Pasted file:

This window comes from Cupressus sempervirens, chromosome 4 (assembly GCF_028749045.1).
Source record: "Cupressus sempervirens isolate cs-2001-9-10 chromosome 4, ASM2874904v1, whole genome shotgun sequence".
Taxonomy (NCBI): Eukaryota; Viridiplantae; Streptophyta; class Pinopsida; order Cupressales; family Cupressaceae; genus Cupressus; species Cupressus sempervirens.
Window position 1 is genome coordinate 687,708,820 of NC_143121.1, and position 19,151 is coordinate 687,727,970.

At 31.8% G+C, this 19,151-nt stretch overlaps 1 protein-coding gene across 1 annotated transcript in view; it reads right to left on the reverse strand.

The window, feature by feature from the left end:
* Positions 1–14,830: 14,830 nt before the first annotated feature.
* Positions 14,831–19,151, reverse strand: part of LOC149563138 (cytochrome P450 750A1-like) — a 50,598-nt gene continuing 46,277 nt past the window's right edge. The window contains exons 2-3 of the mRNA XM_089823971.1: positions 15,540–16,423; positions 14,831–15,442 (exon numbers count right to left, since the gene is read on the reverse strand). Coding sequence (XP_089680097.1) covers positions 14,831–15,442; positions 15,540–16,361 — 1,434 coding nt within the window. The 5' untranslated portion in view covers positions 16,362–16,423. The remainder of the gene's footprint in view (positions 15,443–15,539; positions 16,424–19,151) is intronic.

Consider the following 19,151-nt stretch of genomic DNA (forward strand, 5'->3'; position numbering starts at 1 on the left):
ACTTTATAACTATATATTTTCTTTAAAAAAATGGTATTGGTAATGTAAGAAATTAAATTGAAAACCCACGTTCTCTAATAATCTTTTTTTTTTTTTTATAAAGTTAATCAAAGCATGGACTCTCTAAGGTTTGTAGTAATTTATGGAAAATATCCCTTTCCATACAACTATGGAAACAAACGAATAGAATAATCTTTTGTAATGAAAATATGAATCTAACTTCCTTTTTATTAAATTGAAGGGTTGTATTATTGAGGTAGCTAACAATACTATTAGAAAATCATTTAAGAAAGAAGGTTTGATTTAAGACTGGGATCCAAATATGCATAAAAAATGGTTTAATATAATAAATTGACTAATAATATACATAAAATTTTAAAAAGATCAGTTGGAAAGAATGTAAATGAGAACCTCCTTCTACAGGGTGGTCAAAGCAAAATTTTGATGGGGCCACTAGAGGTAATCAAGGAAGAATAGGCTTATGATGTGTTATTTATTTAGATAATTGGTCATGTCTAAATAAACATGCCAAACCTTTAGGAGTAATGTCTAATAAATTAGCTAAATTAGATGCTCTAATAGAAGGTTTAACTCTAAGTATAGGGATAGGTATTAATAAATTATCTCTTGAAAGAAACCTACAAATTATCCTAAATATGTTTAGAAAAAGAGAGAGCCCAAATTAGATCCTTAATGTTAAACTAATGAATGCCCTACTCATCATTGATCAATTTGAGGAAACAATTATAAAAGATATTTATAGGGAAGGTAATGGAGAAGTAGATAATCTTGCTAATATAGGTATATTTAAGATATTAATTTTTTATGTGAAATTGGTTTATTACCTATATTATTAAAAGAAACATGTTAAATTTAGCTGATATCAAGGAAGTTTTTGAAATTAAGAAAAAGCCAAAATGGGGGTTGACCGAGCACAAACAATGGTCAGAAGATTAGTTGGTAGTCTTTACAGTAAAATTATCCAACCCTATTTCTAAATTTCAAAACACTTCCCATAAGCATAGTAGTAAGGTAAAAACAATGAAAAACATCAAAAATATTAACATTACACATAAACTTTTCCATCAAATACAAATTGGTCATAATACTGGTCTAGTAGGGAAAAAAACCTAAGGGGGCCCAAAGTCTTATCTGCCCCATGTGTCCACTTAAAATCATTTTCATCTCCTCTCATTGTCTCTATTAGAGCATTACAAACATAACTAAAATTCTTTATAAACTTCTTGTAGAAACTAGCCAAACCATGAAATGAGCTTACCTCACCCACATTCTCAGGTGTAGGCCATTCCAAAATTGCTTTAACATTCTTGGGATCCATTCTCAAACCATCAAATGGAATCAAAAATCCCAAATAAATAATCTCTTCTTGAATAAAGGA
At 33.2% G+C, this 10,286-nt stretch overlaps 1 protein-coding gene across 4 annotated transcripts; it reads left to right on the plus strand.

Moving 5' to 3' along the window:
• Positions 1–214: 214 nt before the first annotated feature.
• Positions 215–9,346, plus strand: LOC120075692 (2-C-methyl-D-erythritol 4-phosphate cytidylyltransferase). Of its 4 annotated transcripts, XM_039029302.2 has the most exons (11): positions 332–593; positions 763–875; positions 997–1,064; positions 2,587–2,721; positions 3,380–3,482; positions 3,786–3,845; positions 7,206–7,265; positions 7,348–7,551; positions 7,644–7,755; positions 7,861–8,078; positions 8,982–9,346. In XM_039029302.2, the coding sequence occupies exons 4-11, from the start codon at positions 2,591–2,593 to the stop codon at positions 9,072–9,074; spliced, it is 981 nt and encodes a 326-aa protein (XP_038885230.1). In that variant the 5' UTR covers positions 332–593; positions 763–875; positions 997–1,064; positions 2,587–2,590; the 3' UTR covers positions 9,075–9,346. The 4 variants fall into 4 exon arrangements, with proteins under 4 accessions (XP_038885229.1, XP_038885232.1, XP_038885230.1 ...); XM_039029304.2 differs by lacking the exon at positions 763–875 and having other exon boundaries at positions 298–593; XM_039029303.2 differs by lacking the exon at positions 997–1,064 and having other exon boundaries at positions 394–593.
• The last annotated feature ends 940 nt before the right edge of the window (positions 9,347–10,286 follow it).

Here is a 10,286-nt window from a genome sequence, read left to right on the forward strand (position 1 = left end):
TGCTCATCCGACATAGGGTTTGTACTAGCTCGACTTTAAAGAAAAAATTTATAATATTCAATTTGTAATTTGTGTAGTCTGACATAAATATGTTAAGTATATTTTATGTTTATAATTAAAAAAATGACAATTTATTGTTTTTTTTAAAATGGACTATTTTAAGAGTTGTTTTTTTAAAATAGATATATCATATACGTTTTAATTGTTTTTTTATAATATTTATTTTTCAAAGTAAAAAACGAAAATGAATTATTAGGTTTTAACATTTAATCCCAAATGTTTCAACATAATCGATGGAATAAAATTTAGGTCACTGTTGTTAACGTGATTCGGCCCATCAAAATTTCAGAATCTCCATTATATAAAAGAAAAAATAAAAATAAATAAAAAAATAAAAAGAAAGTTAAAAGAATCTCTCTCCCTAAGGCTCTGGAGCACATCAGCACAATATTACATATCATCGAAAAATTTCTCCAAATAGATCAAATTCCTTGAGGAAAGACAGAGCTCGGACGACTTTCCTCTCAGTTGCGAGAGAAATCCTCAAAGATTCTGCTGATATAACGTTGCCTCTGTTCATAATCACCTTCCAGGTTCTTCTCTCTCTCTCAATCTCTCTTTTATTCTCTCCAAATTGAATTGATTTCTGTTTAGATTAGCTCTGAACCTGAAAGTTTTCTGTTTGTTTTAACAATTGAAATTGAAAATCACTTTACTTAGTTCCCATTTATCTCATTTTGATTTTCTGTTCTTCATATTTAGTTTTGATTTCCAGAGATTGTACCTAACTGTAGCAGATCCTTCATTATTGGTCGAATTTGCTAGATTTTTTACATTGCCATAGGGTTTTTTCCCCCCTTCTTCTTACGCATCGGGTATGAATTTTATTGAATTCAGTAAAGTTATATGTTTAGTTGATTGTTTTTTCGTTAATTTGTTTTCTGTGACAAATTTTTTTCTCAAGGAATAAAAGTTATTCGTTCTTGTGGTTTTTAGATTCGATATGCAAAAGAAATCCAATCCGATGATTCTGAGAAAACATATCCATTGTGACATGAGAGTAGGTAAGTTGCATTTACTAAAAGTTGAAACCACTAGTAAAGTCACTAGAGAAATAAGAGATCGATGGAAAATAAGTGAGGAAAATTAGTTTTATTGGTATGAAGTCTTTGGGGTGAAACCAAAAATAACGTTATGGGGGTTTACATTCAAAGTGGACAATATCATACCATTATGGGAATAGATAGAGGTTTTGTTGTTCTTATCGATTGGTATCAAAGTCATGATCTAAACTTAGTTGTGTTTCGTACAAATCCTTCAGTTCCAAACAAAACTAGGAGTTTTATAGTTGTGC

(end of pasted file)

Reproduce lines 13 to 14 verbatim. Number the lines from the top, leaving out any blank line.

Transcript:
• Positions 1–214: 214 nt before the first annotated feature.
• Positions 215–9,346, plus strand: LOC120075692 (2-C-methyl-D-erythritol 4-phosphate cytidylyltransferase). Of its 4 annotated transcripts, XM_039029302.2 has the most exons (11): positions 332–593; positions 763–875; positions 997–1,064; positions 2,587–2,721; positions 3,380–3,482; positions 3,786–3,845; positions 7,206–7,265; positions 7,348–7,551; positions 7,644–7,755; positions 7,861–8,078; positions 8,982–9,346. In XM_039029302.2, the coding sequence occupies exons 4-11, from the start codon at positions 2,591–2,593 to the stop codon at positions 9,072–9,074; spliced, it is 981 nt and encodes a 326-aa protein (XP_038885230.1). In that variant the 5' UTR covers positions 332–593; positions 763–875; positions 997–1,064; positions 2,587–2,590; the 3' UTR covers positions 9,075–9,346. The 4 variants fall into 4 exon arrangements, with proteins under 4 accessions (XP_038885229.1, XP_038885232.1, XP_038885230.1 ...); XM_039029304.2 differs by lacking the exon at positions 763–875 and having other exon boundaries at positions 298–593; XM_039029303.2 differs by lacking the exon at positions 997–1,064 and having other exon boundaries at positions 394–593.